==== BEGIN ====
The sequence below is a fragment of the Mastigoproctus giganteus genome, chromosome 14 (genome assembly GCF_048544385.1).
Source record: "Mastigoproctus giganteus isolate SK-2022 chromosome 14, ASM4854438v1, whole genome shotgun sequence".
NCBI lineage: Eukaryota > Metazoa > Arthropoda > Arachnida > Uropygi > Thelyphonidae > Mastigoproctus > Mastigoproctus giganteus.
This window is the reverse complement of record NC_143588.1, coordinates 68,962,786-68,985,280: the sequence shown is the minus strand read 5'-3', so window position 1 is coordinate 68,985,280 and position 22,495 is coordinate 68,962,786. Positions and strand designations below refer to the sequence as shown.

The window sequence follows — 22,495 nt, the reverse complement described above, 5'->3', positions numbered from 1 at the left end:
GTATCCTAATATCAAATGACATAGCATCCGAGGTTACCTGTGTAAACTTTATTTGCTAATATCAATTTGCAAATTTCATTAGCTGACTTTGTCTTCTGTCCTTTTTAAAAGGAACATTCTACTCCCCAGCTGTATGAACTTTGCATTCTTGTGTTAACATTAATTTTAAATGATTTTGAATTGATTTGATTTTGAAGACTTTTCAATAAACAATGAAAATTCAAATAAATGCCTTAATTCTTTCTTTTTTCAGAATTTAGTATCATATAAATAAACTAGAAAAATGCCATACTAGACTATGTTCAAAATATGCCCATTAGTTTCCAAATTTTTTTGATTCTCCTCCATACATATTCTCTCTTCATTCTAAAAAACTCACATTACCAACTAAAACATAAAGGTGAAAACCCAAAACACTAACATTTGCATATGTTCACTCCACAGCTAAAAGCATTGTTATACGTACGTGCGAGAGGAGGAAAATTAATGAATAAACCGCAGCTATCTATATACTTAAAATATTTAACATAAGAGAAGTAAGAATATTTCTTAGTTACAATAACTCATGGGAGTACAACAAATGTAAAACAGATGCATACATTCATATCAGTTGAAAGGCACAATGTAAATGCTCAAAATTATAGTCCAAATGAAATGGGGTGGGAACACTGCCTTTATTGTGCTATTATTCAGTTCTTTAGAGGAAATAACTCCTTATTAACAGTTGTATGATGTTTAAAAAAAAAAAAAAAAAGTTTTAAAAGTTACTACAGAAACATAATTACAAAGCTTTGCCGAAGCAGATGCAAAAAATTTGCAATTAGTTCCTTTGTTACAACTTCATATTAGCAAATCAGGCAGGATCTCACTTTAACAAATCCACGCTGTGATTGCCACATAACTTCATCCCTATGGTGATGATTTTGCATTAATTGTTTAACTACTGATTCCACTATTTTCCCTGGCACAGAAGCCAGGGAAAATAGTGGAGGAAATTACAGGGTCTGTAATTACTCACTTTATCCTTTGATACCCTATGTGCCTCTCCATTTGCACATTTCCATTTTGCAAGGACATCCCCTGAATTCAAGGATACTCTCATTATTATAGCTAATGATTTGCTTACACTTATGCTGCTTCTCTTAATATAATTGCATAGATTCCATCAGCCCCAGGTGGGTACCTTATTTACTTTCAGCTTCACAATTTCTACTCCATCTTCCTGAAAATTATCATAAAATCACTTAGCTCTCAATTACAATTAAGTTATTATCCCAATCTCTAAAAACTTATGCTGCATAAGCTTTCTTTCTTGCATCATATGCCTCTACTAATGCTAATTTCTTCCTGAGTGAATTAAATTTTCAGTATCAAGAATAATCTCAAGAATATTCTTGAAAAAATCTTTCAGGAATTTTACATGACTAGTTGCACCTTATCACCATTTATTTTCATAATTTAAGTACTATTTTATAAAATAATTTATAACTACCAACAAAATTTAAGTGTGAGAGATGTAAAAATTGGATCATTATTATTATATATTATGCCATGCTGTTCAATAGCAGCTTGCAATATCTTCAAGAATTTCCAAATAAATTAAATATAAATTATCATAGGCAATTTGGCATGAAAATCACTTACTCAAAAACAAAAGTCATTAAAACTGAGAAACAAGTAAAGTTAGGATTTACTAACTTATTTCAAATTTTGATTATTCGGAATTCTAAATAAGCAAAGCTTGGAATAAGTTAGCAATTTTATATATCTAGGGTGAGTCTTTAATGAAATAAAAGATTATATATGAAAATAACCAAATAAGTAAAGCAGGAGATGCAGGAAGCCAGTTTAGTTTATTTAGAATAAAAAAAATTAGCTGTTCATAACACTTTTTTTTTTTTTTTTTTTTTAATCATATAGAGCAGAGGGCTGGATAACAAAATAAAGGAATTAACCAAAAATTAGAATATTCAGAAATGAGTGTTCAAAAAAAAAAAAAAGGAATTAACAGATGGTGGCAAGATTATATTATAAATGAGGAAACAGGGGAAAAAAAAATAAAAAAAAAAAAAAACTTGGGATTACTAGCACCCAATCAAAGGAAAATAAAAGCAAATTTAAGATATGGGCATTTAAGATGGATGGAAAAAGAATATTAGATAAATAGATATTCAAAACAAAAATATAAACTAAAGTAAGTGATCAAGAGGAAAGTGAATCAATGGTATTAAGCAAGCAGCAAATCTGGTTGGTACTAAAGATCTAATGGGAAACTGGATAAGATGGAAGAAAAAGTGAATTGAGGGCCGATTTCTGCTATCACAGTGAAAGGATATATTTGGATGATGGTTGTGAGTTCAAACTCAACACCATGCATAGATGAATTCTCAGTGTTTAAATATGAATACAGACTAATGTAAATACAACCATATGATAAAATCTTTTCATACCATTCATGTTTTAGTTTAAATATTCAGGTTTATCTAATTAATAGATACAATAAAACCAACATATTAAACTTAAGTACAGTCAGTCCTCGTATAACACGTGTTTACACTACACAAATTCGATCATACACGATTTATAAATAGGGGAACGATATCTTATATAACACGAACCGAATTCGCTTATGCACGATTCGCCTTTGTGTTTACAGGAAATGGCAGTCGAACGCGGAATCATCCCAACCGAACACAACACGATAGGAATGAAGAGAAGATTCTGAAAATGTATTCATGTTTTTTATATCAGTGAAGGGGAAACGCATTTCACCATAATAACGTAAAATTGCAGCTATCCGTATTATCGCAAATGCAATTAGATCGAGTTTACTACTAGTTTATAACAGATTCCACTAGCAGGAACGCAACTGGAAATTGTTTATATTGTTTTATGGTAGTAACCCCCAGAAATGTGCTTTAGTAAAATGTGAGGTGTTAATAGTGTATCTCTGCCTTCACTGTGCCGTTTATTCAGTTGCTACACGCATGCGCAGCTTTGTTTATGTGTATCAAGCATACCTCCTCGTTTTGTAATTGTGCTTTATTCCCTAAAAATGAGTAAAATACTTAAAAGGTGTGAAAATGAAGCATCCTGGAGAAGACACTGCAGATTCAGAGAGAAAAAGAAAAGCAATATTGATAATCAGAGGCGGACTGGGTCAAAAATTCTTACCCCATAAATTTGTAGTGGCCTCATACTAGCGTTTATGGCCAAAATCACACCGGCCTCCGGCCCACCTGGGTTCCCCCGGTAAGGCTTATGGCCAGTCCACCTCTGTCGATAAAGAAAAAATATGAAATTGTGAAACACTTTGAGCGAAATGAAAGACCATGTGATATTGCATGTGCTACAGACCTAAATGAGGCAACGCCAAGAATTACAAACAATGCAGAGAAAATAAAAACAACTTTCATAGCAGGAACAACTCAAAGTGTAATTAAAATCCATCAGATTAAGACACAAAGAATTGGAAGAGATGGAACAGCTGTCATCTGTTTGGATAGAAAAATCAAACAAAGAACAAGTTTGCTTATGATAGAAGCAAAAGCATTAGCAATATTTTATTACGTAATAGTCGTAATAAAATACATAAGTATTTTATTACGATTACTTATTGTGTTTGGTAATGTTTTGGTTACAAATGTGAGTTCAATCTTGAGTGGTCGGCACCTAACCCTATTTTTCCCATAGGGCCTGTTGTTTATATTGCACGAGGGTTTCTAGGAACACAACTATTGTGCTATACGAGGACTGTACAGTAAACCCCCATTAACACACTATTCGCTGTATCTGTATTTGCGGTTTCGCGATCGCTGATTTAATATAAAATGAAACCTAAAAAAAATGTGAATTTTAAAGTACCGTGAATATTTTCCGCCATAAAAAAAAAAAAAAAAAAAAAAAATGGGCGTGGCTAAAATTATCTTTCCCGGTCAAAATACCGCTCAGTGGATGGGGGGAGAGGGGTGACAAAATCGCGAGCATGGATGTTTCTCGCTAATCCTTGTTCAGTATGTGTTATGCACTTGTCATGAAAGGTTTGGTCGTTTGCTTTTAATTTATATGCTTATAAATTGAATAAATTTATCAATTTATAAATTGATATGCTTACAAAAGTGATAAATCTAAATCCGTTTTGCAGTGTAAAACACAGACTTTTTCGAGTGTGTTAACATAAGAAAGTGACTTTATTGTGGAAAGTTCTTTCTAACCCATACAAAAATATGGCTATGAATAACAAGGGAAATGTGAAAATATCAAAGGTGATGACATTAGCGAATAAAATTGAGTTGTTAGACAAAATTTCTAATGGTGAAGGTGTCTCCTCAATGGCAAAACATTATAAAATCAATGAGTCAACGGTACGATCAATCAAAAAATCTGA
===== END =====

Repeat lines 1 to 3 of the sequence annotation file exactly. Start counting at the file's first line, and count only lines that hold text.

The sequence below is a fragment of the Mastigoproctus giganteus genome, chromosome 14 (genome assembly GCF_048544385.1).
Source record: "Mastigoproctus giganteus isolate SK-2022 chromosome 14, ASM4854438v1, whole genome shotgun sequence".
NCBI lineage: Eukaryota > Metazoa > Arthropoda > Arachnida > Uropygi > Thelyphonidae > Mastigoproctus > Mastigoproctus giganteus.